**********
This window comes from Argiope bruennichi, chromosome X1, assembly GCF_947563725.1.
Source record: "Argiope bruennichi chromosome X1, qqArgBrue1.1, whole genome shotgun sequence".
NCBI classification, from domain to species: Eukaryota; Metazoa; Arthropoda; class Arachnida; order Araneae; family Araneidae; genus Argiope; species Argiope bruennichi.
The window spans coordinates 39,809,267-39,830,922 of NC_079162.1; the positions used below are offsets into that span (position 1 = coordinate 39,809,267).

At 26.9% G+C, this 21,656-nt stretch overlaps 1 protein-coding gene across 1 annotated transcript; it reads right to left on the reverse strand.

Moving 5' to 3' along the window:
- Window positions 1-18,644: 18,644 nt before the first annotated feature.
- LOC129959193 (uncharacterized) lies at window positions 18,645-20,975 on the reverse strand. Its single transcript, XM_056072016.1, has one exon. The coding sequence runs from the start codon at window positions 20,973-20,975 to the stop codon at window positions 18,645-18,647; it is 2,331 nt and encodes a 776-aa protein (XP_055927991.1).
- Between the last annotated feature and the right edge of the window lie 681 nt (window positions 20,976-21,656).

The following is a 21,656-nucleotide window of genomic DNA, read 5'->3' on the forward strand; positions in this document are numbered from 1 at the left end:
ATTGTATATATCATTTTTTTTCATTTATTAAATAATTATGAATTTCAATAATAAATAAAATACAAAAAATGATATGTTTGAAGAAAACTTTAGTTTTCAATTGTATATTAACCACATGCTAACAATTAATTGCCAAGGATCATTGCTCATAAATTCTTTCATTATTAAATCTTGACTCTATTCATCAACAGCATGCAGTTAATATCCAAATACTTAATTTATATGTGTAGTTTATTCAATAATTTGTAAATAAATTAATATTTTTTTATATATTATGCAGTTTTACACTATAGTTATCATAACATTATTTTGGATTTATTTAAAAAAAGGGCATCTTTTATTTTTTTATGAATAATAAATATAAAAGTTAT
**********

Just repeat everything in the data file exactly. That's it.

This window comes from Argiope bruennichi, chromosome X1, assembly GCF_947563725.1.
Source record: "Argiope bruennichi chromosome X1, qqArgBrue1.1, whole genome shotgun sequence".
NCBI classification, from domain to species: Eukaryota; Metazoa; Arthropoda; class Arachnida; order Araneae; family Araneidae; genus Argiope; species Argiope bruennichi.
The window spans coordinates 39,809,267-39,830,922 of NC_079162.1; the positions used below are offsets into that span (position 1 = coordinate 39,809,267).

At 26.9% G+C, this 21,656-nt stretch overlaps 1 protein-coding gene across 1 annotated transcript; it reads right to left on the reverse strand.

Moving 5' to 3' along the window:
- Window positions 1-18,644: 18,644 nt before the first annotated feature.
- LOC129959193 (uncharacterized) lies at window positions 18,645-20,975 on the reverse strand. Its single transcript, XM_056072016.1, has one exon. The coding sequence runs from the start codon at window positions 20,973-20,975 to the stop codon at window positions 18,645-18,647; it is 2,331 nt and encodes a 776-aa protein (XP_055927991.1).
- Between the last annotated feature and the right edge of the window lie 681 nt (window positions 20,976-21,656).

The following is a 21,656-nucleotide window of genomic DNA, read 5'->3' on the forward strand; positions in this document are numbered from 1 at the left end:
ATTGTATATATCATTTTTTTTCATTTATTAAATAATTATGAATTTCAATAATAAATAAAATACAAAAAATGATATGTTTGAAGAAAACTTTAGTTTTCAATTGTATATTAACCACATGCTAACAATTAATTGCCAAGGATCATTGCTCATAAATTCTTTCATTATTAAATCTTGACTCTATTCATCAACAGCATGCAGTTAATATCCAAATACTTAATTTATATGTGTAGTTTATTCAATAATTTGTAAATAAATTAATATTTTTTTATATATTATGCAGTTTTACACTATAGTTATCATAACATTATTTTGGATTTATTTAAAAAAAGGGCATCTTTTATTTTTTTATGAATAATAAATATAAAAGTTAT